Aug 27, 2004

Swift Boat Veterans for Themselves

There are actually two op-eds in the Times today from this side of the aisle concerning Kerry's record. What we're seeing in these attack ads and in the Veterans who stepped forward to say what the Administration needed them to say is the old-school "serve-thy-nation and ask no questions" mentality getting an opportunity to have the last pull in a supposed tug-of-war between those who served and believed that the war was unjust and those who served and still supported the government's decisions, perhaps because otherwise, they would experience a crisis in trying to reconcile all that they witnessed and did in Viet Nam with the true goals of the U.S. administrations in power at the time. This controversy now is their attempt to say "you blew the whistle and disgraced the soldiers who served and those who died in actions that we can't be sure weren't noble, and now we're gonna get you back." It's a sad day when someone's decision to dissent becomes the reason to vilify him.

New York Times
August 27, 2004

When Actions Speak Louder Than Medals

Chicago — When I came back from Vietnam, I always thought that the next argument was going to be between those who went overseas and those who stayed at home. But it turns out that the big argument now is between those veterans who thought the war was right and those who didn't. And further, it is amazing to me that the argument should revolve around medals and Purple Hearts and honorable service.

The plain fact is that in Vietnam medals were handed out like popcorn, right down to the Good Conduct Medal and the Rifle Sharpshooter Badge, particularly among career-minded officers and NCO's. Ticket-punching lifers, we called them with all the derision that the phrase implies; they seemed more interested in tending their precious careers than anything else.

I know officers who were given the Bronze Star for simply being in country (the ultimate in merit badges). An Air Force pilot told me that his commanding officer suggested that he write himself up for a Distinguished Flying Cross on no particular account, and that he, the commander, would sign it. To his credit, my friend did not do so. By the same token, a writer friend of mine keeps his Bronze Star to prove to his children and grandchildren that despite what they may hear about Vietnam, he acted the way an adult is supposed to act, with compassion and grit, and that if he is not especially proud of his service in Vietnam, he's not ashamed of it, either.

Regardless of career ambitions, there were officers and NCO's who understood the unvarnished reality of the war, and made no bones about it. When I left Fort Knox, Ky., for Vietnam in 1967, the sergeant (a full-blood Navajo Indian) called me into his office and told me flat out, "Remember, Heinemann, this is not a white man's war." After I'd been in country seven or eight months, a lieutenant with a degree in history took over our platoon. He gathered us young sergeants around him and said that our job was to make sure that everyone got home in one piece. We told him that his was a very good plan and how could we help.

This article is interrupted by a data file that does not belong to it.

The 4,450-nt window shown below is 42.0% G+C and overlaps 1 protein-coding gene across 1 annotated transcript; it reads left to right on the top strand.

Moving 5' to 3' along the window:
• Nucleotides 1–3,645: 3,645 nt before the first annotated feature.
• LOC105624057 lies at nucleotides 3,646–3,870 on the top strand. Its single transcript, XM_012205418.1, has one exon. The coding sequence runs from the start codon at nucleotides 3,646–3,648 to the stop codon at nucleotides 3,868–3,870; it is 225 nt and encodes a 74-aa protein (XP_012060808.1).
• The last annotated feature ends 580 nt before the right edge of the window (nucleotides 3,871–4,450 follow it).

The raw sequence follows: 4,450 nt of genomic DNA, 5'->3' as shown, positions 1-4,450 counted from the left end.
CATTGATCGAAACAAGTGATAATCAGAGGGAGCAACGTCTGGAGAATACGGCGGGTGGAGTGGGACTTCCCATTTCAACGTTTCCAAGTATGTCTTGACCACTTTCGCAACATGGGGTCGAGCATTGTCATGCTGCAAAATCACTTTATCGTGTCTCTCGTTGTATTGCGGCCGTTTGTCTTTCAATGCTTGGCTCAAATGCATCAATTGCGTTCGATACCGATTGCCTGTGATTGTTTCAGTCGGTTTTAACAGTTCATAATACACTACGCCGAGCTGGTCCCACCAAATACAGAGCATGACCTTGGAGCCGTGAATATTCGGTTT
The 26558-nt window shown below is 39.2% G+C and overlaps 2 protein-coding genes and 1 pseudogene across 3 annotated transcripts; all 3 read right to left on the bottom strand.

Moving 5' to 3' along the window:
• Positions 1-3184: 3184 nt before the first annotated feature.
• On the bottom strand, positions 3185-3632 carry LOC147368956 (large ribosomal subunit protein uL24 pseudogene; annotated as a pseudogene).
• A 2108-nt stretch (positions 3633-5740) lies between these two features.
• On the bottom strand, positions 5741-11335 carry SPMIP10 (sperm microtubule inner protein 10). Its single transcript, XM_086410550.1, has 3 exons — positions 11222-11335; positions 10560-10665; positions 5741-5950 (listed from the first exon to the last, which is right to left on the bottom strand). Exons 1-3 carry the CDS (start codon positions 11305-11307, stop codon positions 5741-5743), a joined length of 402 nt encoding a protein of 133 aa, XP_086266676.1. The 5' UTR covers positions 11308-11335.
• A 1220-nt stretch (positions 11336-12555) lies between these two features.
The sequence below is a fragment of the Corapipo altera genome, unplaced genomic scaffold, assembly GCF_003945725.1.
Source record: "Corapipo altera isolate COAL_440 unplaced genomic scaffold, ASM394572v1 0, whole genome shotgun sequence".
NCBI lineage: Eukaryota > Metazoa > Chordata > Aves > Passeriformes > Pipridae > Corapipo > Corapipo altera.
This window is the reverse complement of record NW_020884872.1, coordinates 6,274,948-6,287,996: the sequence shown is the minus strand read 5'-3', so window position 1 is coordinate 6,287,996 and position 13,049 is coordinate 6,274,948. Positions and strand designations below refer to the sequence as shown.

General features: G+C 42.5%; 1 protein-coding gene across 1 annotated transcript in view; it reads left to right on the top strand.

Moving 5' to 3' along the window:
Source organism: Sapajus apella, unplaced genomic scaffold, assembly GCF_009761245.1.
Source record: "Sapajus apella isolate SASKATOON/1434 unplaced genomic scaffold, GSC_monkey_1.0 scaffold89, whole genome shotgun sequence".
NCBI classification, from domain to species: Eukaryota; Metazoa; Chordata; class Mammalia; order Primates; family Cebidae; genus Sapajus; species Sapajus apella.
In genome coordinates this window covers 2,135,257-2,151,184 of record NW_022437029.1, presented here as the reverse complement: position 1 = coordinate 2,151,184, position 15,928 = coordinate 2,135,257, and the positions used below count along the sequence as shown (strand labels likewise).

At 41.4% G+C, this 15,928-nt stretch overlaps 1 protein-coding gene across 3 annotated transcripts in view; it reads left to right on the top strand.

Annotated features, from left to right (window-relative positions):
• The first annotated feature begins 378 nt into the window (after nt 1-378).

The awards for Purple Hearts were mostly initiated by the medical staff. A wound is hard to fake, and you didn't put in for a Purple Heart, it was given to you whether you wanted one or not, or deserved it. And anyone who went looking for a Purple Heart was called "John Wayne," and avoided like the plague.

The veterans who seem eager to go after John Kerry remind me of the guys who thought, and perhaps still think, that the war was a right and righteous undertaking, and ultimately winnable. But to say that we could have won the war is the same as saying that we didn't fill our hearts with enough hate. Remember: we were not pleasant people, down where the rubber met the road, so to speak, and the war was not a pleasant business. John Kerry wasn't the only veteran to come back from the war spiritually exhausted and morally outraged - ready, willing and able to denounce his own government for its conduct of the war. Well before the end of my tour in March 1968, most everyone around me knew the war to be a fool's errand, but if there was any antiwar sentiment it didn't get much more sophisticated than the vast and colorful repertoire of curses you cannot repeat in a family newspaper.

But we knew what we saw, we knew what we did, and we knew what we had become. Soldiering, the downward path to wisdom to be sure. In 1971, when John Kerry sat before the Senate Foreign Relations Committee, the essence of his message was exact: many a mean thing was done, sir, from the Oval Office on down, and in the spirit of meanness. We love our nation dearly, but oppose this terrible war. Our country seems to have forfeited its moral authority, and that makes our hearts sore.

And all these years later - the name-calling and nitpicking about wounds suffered and medals earned and honorable service aside - the important matter is that, when push came to shove, Lieutenant Kerry turned his boat around and drove back into a firefight to fetch an Army Green Beret out of the river. I know that if it had been me in the water, I would surely remember the man's name, the look on his face, and the reach of his arm for the rest of my life; I would be sure to tell my grandchildren about him.

Larry Heinemann is the author of "Paco's Story," which received the National Book Award, and a forthcoming memoir about his experiences in Vietnam.

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